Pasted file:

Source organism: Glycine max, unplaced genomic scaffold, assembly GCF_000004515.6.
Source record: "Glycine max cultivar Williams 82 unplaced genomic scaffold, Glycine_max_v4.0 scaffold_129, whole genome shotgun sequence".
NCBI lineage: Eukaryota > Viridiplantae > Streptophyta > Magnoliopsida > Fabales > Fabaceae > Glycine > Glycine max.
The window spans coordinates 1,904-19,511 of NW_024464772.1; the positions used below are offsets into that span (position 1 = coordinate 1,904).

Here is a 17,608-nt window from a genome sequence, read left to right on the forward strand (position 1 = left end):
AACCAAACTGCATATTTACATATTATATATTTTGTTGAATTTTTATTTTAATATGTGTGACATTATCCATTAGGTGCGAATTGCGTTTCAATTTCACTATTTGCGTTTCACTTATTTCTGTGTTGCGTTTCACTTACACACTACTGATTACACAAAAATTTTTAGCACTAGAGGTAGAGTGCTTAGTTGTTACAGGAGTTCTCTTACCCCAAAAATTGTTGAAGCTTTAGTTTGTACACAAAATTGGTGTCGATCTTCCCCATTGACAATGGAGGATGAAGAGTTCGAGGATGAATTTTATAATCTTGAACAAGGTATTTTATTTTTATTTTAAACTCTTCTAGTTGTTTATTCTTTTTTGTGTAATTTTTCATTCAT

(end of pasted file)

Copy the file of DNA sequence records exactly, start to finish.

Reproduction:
Source organism: Glycine max, unplaced genomic scaffold, assembly GCF_000004515.6.
Source record: "Glycine max cultivar Williams 82 unplaced genomic scaffold, Glycine_max_v4.0 scaffold_129, whole genome shotgun sequence".
NCBI lineage: Eukaryota > Viridiplantae > Streptophyta > Magnoliopsida > Fabales > Fabaceae > Glycine > Glycine max.
The window spans coordinates 1,904-19,511 of NW_024464772.1; the positions used below are offsets into that span (position 1 = coordinate 1,904).

Here is a 17,608-nt window from a genome sequence, read left to right on the forward strand (position 1 = left end):
AACCAAACTGCATATTTACATATTATATATTTTGTTGAATTTTTATTTTAATATGTGTGACATTATCCATTAGGTGCGAATTGCGTTTCAATTTCACTATTTGCGTTTCACTTATTTCTGTGTTGCGTTTCACTTACACACTACTGATTACACAAAAATTTTTAGCACTAGAGGTAGAGTGCTTAGTTGTTACAGGAGTTCTCTTACCCCAAAAATTGTTGAAGCTTTAGTTTGTACACAAAATTGGTGTCGATCTTCCCCATTGACAATGGAGGATGAAGAGTTCGAGGATGAATTTTATAATCTTGAACAAGGTATTTTATTTTTATTTTAAACTCTTCTAGTTGTTTATTCTTTTTTGTGTAATTTTTCATTCAT